Image credit: “Passing Time” by Lucia Martinez (above)
Image credit: Schistosoma mansoni by Sydney Stafl (below)

The worm challenge

A colleague has asked for your help to mine data produced from a very large RNAseq study of the parasitc worm, Schistosoma mansoni. In this experiment, male (M), female (F), juvenile (J) and mixed sex (X) worms were recovered from infected mice at various timepoints (control, 3hr, 12hr, and 24hr) following in vivo treatment with a low dose of the frontline anti-parasitic drug, praziquantel. Experiments were carried out with three different strains of worms: NMRI, LE, and LEPZQ. In total, 144 samples were sequenced. To begin this challenge, you’ll need to Download the processed data and the study design and read both files into a clean R project.

To succeed at the worm challenge, you will need to use the tools you’ve learned in class for exploring multivariate data and wrangling dataframes. Note: you do not need to filter, normalize, or preprocess the data in any way. The data is represented at Log2 CPM.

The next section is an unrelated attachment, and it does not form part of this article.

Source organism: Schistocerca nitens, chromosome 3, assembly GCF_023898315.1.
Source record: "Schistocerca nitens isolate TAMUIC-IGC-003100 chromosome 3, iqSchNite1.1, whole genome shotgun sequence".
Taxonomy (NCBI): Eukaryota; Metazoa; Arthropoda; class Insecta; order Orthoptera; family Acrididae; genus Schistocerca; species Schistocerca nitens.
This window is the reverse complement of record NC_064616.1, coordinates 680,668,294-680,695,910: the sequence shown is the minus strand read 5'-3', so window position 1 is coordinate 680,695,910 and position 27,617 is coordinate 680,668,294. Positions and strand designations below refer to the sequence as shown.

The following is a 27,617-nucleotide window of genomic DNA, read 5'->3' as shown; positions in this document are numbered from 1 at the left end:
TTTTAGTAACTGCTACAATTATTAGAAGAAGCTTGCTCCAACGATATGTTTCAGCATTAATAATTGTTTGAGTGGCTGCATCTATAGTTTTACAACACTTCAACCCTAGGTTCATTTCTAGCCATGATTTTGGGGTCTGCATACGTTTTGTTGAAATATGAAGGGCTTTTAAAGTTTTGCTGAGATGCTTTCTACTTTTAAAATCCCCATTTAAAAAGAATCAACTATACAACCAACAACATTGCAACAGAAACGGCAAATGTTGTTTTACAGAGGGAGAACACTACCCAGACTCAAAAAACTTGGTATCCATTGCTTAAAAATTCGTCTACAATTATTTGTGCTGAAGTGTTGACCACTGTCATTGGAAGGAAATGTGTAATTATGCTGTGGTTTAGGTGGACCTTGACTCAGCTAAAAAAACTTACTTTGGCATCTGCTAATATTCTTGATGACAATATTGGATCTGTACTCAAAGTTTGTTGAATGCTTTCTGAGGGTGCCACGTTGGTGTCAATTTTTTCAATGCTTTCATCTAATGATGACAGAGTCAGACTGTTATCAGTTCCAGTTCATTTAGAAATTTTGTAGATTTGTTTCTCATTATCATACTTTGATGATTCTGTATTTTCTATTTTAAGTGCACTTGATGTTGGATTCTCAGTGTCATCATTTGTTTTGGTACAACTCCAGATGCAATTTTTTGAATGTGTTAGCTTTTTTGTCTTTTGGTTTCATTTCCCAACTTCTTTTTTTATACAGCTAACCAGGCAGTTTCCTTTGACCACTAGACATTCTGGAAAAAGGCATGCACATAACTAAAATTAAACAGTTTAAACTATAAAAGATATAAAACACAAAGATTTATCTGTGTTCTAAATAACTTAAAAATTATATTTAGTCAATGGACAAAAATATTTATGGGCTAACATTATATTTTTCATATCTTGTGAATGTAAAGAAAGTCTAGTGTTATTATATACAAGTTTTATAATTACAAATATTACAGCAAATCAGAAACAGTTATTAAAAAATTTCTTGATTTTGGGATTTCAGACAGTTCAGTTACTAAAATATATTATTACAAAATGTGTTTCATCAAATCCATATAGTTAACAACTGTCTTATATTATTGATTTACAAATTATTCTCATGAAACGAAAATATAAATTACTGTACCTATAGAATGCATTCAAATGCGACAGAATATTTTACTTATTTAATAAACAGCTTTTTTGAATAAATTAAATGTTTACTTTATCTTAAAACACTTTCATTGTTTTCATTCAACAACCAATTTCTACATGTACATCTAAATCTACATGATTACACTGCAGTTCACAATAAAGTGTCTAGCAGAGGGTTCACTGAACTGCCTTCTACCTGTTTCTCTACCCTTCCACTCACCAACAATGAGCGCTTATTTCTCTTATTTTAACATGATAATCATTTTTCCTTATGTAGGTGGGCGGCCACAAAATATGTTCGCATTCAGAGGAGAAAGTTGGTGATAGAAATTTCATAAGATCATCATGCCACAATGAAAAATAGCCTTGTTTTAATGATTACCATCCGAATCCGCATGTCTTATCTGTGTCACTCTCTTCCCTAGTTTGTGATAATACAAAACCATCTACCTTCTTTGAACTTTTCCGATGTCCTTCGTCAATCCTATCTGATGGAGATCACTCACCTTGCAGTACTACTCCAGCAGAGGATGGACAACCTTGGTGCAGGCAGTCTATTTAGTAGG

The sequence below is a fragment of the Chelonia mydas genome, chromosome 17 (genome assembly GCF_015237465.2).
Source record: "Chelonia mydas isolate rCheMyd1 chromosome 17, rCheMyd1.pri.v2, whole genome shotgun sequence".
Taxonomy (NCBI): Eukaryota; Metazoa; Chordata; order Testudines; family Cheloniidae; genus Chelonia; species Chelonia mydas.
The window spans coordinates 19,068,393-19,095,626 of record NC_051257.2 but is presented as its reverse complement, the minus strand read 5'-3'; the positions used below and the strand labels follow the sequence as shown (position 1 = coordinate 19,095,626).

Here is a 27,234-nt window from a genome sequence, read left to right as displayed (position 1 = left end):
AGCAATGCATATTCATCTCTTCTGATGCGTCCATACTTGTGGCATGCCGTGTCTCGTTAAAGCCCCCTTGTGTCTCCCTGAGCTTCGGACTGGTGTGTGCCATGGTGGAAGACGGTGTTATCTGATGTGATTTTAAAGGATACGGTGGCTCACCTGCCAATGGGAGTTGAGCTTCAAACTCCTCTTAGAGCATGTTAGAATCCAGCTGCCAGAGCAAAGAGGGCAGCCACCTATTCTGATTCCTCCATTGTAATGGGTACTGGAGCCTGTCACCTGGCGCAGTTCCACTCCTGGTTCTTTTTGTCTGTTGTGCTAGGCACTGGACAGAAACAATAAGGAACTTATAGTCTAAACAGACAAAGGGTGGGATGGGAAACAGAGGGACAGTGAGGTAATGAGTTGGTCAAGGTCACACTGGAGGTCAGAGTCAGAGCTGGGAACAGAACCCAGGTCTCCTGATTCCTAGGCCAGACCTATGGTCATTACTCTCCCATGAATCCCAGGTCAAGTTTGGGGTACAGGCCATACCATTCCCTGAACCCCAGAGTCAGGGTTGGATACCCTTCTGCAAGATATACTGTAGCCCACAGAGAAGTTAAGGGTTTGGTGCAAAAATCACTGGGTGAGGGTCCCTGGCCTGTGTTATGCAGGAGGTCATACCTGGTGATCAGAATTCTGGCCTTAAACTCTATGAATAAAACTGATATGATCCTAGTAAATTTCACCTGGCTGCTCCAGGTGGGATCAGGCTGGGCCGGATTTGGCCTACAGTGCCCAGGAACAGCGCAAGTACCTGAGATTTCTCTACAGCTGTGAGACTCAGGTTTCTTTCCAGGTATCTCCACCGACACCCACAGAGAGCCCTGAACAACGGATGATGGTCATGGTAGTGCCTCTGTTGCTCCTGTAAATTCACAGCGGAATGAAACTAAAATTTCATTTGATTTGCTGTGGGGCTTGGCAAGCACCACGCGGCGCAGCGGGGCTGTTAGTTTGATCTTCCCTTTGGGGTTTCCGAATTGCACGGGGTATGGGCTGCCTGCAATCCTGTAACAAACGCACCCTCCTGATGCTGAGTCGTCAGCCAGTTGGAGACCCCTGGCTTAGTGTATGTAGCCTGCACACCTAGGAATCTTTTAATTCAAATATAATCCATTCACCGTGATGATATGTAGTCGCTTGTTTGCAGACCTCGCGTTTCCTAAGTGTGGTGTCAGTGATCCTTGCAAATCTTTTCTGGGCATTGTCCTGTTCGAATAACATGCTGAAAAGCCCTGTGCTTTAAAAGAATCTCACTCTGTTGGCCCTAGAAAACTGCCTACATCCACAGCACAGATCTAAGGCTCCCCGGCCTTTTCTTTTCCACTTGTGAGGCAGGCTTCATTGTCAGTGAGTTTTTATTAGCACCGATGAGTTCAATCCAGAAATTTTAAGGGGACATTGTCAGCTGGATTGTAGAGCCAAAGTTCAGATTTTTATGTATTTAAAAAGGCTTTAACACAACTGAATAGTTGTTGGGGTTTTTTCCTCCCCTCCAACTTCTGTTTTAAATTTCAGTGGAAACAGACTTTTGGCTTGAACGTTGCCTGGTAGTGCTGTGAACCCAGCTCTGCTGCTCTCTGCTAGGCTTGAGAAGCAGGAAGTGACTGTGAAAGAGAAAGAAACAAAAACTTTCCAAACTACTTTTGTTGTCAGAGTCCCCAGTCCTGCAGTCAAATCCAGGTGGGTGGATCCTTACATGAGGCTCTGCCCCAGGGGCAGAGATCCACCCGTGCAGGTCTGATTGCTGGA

The first team to submit the most complete answer (via the #hackdash channel on Slack) to the following two questions will win the challenge.

Question #1

Which biological variables explain the majority of the variance in this dataset? Please include PCA plot(s) to support your answer.

Question #2

Using dplyr ‘verbs’, identify the top 10 parasite genes induced by praziquantel treatment in female LE strain worms at the 24hr timepoint compared to control worms. The top 10 genes should be selected and ordered by average Log fold change for the groups of replicates. Please include a table to support your answer.


Anything interesting stand out to you about the top genes on your list (requires a literature search)?